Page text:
Succulents are wonderfully easy to grow. Still, as water-retaining plants, they have their quirks— and the right TLC can really help them flourish indoors. You can grow succulents outside, too, but they make excellent houseplants no matter where you live, so grab your favorite (or a few!) and pot up an interesting new piece of earthy decor.
Quick Guide to Growing Succulents
- Plant succulents indoors any time of year in a lightweight, well-draining potting mix.
- Water succulents when the top 2 inches of soil are dry.
- Mix succulents with similar care needs in a single pot for added appeal.
- Make sure your succulents are getting at least 6 hours of light a day.
- Begin feeding your succulents a month after planting for a boost of nutrition.
- Repot succulents every 2 to 3 years (earlier if they’ve outgrown their current container).
There are many types of succulents. Some you may know at first glance, like echeveria or aloe vera, while others may surprise you: Jade plant, snake plant, and kalanchoe are also succulents. If you have kids or pets, make sure your new succulent isn’t toxic to them and place it out of reach if it is. Common succulents that can be harmful to pets include aloe, snake plant, and pencil cactus.
No matter the variety, you can plant succulents indoors at any time—here’s how.
- Make sure the pot you’ve picked out has drainage holes. That’s always a good idea, but especially so for succulents.
- Choose a container that’s only about one-third larger than the root ball of your plant.
- The best soil for succulents in pots is one that’s lightweight and well-draining, such as Miracle-Gro® Cactus, Palm & Citrus Potting Mix. Fill your container almost halfway full.
- Place your succulent inside, making sure the top of the root ball sits about an inch below the rim of the pot, and then fill in around it with potting mix.
- Water lightly so that the soil is damp but not drenched.
Planting different types of succulents together in the same container is also a nice way to pull together different colors, textures, and shapes. Follow the steps above, but make sure to check the plant tags for spacing requirements and specific care recommendations. The best mixed succulent pot will feature plants that look great in an arrangement but also have similar growth rates and watering needs.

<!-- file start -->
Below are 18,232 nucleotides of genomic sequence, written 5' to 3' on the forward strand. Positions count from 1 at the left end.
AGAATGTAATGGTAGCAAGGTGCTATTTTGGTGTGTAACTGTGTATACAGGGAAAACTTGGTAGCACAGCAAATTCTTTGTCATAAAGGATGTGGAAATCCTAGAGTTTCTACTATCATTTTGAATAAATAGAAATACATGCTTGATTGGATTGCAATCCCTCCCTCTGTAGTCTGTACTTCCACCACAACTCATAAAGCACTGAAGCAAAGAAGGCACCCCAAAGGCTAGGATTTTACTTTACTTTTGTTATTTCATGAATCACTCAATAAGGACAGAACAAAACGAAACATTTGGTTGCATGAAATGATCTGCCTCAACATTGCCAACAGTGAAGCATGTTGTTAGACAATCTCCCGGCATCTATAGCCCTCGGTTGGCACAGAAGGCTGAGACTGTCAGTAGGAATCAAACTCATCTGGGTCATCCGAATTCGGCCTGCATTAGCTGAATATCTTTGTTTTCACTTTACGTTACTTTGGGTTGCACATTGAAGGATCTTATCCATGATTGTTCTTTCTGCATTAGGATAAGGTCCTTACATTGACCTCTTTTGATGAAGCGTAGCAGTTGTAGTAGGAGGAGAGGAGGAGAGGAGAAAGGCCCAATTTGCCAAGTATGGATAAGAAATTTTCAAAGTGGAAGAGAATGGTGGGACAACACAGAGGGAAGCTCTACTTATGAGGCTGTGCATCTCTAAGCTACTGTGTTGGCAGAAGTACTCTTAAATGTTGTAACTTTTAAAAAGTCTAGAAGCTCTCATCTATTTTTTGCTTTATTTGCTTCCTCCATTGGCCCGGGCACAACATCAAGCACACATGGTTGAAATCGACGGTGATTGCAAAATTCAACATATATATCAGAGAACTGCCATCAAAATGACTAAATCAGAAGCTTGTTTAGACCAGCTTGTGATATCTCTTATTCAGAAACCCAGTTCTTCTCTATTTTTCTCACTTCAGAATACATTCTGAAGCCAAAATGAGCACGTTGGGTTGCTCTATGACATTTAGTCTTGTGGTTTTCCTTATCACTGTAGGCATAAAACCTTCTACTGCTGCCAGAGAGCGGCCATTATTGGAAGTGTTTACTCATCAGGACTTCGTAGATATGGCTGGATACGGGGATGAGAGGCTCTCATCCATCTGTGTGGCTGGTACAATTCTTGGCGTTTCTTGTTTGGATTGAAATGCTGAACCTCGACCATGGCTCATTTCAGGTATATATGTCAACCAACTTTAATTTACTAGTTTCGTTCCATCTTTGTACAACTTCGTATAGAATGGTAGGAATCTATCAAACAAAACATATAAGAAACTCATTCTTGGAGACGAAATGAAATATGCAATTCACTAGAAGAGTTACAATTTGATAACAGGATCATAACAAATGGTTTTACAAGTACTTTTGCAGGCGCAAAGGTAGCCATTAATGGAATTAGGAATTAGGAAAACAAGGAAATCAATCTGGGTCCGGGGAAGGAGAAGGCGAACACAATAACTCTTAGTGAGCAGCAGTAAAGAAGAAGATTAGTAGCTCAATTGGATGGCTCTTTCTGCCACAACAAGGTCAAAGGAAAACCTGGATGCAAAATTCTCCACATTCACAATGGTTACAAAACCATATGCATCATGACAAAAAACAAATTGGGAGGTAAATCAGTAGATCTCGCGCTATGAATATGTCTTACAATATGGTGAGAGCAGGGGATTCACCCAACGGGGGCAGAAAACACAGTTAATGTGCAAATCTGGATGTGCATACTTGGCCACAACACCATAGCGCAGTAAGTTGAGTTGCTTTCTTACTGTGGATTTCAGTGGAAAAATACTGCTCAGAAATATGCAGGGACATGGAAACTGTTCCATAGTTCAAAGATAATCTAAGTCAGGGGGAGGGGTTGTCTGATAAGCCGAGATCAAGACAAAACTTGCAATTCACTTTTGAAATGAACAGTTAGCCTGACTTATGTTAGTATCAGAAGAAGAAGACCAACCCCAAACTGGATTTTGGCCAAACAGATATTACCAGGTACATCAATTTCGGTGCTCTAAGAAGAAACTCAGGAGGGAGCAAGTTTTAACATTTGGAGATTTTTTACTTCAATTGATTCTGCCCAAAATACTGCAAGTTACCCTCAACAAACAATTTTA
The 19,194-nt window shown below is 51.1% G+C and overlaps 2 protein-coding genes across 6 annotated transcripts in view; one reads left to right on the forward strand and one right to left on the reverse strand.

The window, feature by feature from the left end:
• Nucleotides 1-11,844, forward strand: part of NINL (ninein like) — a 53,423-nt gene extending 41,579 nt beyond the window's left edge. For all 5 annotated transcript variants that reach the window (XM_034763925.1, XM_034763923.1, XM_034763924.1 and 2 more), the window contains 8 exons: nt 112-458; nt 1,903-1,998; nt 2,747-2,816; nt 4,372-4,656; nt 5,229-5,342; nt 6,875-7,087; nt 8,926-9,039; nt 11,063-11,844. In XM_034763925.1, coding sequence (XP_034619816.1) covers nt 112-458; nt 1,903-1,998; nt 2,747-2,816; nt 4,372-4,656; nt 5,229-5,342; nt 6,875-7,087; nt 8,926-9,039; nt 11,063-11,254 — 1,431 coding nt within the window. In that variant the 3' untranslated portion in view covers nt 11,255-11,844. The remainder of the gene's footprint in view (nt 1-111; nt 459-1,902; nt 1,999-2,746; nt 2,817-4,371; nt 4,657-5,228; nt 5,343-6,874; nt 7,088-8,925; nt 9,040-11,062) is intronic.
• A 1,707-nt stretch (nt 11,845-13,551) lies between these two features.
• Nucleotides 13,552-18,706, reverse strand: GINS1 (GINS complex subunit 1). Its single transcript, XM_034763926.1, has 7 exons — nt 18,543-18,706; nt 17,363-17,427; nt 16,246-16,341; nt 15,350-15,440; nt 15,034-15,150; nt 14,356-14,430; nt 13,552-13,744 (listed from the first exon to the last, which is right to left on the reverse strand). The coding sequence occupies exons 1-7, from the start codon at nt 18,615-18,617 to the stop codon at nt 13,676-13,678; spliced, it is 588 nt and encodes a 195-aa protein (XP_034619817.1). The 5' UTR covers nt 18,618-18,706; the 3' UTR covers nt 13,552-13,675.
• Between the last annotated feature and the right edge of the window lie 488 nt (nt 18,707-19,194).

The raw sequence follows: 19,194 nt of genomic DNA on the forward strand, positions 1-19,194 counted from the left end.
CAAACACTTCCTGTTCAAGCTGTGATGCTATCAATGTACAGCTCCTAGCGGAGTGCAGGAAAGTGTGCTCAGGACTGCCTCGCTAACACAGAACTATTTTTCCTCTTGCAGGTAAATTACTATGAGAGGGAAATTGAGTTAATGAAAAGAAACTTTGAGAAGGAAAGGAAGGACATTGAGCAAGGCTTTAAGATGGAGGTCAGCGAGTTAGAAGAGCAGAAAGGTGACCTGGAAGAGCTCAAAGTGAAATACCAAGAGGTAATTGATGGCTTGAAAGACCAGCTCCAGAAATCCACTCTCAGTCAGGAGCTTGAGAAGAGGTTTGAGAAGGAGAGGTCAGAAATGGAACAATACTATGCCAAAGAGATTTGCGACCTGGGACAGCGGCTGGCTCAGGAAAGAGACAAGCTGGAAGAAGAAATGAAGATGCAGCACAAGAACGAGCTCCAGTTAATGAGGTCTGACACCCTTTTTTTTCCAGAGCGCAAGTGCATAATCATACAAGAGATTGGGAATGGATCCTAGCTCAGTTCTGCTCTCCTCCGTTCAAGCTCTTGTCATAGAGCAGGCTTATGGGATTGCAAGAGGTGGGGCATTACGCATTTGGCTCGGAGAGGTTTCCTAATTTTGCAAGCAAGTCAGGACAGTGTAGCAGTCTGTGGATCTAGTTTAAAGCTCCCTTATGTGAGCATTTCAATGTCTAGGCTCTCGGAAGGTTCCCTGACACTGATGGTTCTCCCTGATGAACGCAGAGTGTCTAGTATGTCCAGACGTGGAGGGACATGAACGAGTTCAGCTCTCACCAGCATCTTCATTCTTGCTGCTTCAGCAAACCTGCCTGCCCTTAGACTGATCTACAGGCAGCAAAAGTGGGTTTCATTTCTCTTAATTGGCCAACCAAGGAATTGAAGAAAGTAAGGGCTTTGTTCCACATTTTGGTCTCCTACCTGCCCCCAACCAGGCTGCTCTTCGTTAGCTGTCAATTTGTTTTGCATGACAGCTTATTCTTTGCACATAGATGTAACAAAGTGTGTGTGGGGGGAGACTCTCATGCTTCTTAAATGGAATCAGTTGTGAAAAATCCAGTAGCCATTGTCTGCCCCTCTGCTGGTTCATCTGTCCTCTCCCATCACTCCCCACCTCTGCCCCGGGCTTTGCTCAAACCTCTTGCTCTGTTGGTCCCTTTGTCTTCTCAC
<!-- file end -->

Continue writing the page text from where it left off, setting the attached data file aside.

Succulents thrive on near-neglect, but for plant parents, that can be hard to appreciate. Knowing how often to water your succulents, and how much to give them when you do, can help relieve any guilt for simply leaving them be most of the time. Here’s how to embrace a “less is more” approach.
- Let the top 2 inches of soil dry out before adding any water.
- Direct the water toward the base of your plant.
- Give your plant a long drink, until water flows out of the drainage holes.
- Wait a few minutes and discard any excess water from the plant tray.
Caring for Succulents
Most succulents need a lot of bright light—at least 6 hours per day—but if your home is on the darker side you can still care for some of these incredibly easy plants. Just choose a low-light-tolerant variety, like string of tears, burro’s tail, or snake plant, which do well in bright shade or 4 hours of morning sun. Regularly dust your succulent with a damp cloth (or a clean paint brush if it’s spiky) to help increase its ability to take in light.
A month after potting up your plant, begin giving it a boost of nutrition. Regularly fertilizing succulents with Miracle-Gro® Succulent Plant Food will help them stand up to any pests. Plant food can also help speed up development among these notoriously slow growers.
Unsurprisingly, hardy succulents are mostly resistant to typical houseplant problems. That said, some bugs will try to take advantage of the water succulents store in their leaves and stems. If you spot a few mealybugs or scale insects, wipe them off with a cloth dipped in alcohol. For larger infestations, quarantine the plant, cut off the damaged section, and apply an insecticidal soap every week until the problem is gone.
If you notice a bacterial or fungal disease, cut back on watering by half. Also, consider where you’ve placed your plant—a humid bathroom might not allow your succulent to sufficiently dry out between waterings. Signs of overwatering include a lack of growth, reduced plant or leaf size, and shriveled leaves.
You can repot a succulent when you buy it, but following that, you should let it settle in for a while. These plants grow slowly and only need their soil refreshed every 2 to 3 years, which is a good time to repot a succulent if it hasn’t outgrow its container before then. Repot in spring, when your succulents are beginning a season of active growth.
To repot your succulent, follow the first 4 steps for planting in the section above. Skip the last step (#5), because you should wait to water succulents after repotting. A good rule of thumb is to hold off for 5 to 7 days so the roots can become reestablished.
Whether planting several varieties together in a statement-making centerpiece or singling out your favorite for a tiny-but-mighty desk accessory, growing succulents indoors couldn’t be simpler. Get ready to sit back and enjoy indoor gardening made easy!